For seniors who want to remain in their homes as long as possible, support services can help ease the way. North Central Human Services Center provides services to connect seniors with the help that they need through the North Dakota Family Caregiver Support Program, Adult Protective Services, and Community Ombudsman services.
"The whole reason we continue to meet with people and connect them with services is so that they can stay in their own homes. A lot of people need just a little help, either physical or financial. The goal is to keep people in their communities as long as possible," Jane Ofstedal, outreach coordinator for North Central Human Service Center Aging Services, said.
Ofstedal meets with individuals 60 and over in a seven-county area. During a visit, she gauges the needs of an individual and provides information to connect them with providers that can meet their needs.
Aging Services staff work together to provide services to area seniors. Pictured from left to right are: Jane Ofstedal, outreach coordinator; Theresa Flagstad, caregiver coordinator, and Mari Don Sorum, Regional Aging Services program administrator.
"Our services are not based on income. We are interested in learning about what people can do independently, their nutritional intake and things like that. We refer them to services in and around their community depending on what their needs are," Ofstedal said.
The needs of individuals are gauged in various areas, just as the need for assistive devices in the home, transportation, home health care, nutrition counseling, vision services and many other areas.
With many individuals nearing retirement age, the need for Aging Services, especially in rural communities, is growing.
for Senior Services
North Central Human Service Center:
701-857-8500 or 1-888-470-6968
Minot Commission on Aging: 701-852-0561
Kenmare Wheels & Meals: 701-385-4364
Tri-County Senior Meals & Services (Rugby):
Souris Basin Transportation (Minot): 701-852-8008
"Right now, 30 percent of our population is 60 and over. In the next 10 years, it will double. The services need will be growing," Mari Don Sorum, Regional Aging Services program administrator, said.
"In the Northwest corner of North Dakota, it's so rural that some towns don't have a grocery store. A lot of these smaller towns are getting even smaller. Our concern is getting the basic needs met for these people," she added.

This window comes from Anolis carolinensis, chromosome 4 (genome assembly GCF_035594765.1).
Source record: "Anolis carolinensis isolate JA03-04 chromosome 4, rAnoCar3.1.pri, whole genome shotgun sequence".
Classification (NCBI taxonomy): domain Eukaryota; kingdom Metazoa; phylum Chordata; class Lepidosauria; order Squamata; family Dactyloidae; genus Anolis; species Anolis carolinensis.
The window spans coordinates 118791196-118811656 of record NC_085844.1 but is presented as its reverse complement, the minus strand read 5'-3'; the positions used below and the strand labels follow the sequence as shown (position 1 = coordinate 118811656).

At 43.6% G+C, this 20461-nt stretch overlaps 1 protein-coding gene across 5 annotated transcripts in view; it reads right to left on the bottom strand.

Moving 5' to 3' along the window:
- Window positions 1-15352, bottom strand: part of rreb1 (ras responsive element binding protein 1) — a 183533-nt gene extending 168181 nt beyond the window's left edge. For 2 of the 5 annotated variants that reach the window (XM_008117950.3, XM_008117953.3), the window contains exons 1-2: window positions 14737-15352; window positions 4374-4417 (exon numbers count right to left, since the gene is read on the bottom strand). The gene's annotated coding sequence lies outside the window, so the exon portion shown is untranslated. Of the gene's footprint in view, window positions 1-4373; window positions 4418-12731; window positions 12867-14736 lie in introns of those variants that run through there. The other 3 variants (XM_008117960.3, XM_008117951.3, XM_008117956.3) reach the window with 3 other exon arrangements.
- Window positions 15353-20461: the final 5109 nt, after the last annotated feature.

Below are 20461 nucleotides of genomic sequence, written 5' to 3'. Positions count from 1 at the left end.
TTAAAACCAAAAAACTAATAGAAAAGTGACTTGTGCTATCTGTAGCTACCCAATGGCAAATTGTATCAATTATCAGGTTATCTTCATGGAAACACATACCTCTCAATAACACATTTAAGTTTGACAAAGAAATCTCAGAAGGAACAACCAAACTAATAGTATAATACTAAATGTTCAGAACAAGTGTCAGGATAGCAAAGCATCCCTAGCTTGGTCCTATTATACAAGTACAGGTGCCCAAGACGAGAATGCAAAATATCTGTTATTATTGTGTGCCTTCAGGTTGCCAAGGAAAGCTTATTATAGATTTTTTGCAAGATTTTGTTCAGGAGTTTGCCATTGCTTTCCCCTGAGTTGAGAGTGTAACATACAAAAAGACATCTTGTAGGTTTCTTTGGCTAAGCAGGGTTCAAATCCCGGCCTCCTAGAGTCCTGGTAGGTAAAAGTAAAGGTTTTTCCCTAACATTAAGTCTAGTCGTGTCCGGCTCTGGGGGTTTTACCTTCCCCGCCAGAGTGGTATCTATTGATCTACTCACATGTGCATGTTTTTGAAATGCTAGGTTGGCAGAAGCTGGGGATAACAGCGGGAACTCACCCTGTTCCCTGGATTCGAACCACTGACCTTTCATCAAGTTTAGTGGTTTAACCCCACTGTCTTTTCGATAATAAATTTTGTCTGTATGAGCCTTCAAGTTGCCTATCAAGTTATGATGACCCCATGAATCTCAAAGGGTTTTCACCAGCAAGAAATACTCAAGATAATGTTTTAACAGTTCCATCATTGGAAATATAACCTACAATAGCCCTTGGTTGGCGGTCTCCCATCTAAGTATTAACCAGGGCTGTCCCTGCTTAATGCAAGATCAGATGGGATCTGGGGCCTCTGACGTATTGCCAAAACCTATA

In rural areas, family members have moved away, leaving older adults without the support they need explained Theresa Flagstad, caregiver coordinator for the North Dakota Family Caregiver Support Program.
"We commonly get calls from family members out of state. They're asking how they can get their loved ones living in rural areas connected with services. People just don't know where to start," Sorum said.
As the aging population continues to add to a need for more services, the need for an awareness of the issues is important, Sorum explained.
"There is a need for increasing awareness on how the population changes will affect so many areas. There will be an impact for businesses and aging services. There is a huge need for medication help, health care and meals being provided to rural areas. The rural areas, especially, are where the needs are," Sorum said.
"We commonly see spouses and siblings taking care of each other, people who are hardly able to care for their own needs caring for someone else. There is a huge need for qualified service providers, and there are not enough employees in the rural areas," Ofstedal added.
Aging Services offers the Adult Protective Services program, which can ensure that vulnerable adults who are staying at home alone are safe.
"Adult Protective Services is needed often when vulnerable individuals are left at home alone with no support. They are vulnerable to scams, either by scam artists or by family members," Sorum said.
"Safety is a big thing, too, if they're living alone on their farms," she added.
The North Dakota Family Caregiver Support Program is an additional service, one that can help connect individuals caring for an adult family member with respite care providers.
"This program is unique in that the person being cared for is not the client, the client is the one providing the care. The service can help give caregivers much needed help," Flagstad said.
"With caregiving, even if you're not the one that's there 24-7, it can be an emotional and financial burden," she added.